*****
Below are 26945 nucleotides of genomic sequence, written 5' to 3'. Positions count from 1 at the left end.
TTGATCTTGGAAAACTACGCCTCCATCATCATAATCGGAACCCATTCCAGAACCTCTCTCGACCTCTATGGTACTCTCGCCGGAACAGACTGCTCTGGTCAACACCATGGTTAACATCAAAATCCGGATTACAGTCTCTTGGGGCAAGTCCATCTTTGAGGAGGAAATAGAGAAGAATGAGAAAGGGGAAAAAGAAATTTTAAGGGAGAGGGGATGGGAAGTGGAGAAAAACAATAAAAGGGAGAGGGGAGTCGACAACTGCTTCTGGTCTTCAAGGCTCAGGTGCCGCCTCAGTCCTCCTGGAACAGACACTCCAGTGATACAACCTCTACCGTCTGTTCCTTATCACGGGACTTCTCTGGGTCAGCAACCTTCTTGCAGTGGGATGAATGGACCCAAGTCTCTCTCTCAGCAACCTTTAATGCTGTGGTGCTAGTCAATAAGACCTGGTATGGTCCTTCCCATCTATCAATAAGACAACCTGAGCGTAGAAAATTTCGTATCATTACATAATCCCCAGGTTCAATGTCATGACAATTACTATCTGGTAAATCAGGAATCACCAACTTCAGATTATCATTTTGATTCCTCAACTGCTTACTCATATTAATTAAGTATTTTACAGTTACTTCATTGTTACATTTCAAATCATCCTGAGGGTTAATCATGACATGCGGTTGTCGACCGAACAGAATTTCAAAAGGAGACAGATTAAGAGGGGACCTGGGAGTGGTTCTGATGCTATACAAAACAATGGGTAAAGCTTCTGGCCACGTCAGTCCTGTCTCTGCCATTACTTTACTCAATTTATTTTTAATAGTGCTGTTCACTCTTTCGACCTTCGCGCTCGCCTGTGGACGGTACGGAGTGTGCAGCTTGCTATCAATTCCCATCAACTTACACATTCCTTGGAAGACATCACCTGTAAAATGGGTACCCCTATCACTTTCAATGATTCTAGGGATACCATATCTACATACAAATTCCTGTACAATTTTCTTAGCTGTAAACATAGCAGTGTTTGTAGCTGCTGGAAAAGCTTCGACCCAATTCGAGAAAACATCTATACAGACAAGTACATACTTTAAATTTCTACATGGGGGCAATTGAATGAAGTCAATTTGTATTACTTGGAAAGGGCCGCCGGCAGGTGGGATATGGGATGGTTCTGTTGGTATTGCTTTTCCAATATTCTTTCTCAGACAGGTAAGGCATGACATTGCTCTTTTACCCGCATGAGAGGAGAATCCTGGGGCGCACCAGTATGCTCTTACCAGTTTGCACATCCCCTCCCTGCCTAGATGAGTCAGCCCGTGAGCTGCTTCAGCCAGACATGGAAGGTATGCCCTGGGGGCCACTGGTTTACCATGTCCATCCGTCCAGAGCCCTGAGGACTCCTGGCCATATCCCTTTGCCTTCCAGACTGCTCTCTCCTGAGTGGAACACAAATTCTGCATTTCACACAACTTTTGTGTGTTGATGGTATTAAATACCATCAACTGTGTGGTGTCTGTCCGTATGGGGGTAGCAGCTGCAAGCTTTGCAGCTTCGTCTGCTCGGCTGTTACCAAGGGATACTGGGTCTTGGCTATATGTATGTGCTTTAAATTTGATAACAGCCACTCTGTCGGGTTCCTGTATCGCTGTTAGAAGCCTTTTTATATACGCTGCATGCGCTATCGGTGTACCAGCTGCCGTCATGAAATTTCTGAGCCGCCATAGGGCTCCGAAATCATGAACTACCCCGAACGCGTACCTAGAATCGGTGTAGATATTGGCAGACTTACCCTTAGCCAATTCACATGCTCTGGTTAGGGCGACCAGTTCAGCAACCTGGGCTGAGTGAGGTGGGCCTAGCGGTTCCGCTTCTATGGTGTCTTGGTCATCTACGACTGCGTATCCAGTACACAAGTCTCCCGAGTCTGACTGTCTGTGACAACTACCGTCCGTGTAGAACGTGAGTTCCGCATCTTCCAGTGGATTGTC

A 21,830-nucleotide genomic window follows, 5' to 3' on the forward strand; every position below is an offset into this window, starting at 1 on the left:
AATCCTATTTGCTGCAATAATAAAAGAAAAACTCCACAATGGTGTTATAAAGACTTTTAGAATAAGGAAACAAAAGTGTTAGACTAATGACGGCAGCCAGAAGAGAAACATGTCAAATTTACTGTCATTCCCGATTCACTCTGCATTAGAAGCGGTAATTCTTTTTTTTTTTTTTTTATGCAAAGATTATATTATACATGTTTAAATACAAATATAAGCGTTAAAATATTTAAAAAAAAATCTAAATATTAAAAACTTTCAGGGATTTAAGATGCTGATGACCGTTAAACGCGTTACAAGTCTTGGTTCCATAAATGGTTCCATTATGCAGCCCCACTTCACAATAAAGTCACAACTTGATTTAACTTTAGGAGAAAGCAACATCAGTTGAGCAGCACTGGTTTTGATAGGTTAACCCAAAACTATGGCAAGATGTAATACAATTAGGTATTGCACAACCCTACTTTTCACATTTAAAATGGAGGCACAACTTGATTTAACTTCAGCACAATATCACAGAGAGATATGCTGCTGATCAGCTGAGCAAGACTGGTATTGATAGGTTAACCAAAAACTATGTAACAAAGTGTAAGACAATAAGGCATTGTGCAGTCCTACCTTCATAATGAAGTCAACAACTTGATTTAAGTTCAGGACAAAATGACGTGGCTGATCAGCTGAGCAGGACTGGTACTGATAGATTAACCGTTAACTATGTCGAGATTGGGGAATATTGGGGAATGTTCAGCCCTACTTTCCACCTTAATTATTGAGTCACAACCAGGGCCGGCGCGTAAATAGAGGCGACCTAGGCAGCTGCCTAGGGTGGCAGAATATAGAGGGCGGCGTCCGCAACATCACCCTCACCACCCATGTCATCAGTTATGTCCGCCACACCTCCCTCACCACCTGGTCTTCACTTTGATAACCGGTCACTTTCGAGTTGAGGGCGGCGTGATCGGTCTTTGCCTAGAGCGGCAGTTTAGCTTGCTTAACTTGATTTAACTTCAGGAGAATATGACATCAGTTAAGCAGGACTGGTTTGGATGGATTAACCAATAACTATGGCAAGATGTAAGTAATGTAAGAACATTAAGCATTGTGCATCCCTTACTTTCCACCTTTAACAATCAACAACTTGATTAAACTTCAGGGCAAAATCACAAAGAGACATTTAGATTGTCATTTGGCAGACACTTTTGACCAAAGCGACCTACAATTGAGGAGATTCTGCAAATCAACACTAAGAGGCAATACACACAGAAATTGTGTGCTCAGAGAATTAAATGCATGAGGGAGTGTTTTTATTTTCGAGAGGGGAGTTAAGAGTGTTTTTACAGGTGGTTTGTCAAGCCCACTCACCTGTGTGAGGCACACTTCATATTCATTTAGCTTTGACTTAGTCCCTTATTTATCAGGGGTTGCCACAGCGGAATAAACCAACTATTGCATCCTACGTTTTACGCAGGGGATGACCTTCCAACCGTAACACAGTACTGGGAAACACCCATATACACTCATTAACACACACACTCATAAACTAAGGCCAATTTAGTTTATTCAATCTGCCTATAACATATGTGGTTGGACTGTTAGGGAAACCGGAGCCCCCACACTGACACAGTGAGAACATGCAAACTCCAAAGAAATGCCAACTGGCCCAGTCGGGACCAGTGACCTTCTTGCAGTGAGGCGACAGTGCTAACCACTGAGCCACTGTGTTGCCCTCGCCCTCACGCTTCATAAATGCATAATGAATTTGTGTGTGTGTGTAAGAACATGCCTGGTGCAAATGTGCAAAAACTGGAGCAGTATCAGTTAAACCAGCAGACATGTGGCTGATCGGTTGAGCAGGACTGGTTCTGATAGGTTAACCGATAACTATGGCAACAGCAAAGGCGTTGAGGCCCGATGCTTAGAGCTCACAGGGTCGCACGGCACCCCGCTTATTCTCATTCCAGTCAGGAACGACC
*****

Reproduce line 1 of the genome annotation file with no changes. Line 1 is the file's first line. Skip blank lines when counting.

Below are 26945 nucleotides of genomic sequence, written 5' to 3'. Positions count from 1 at the left end.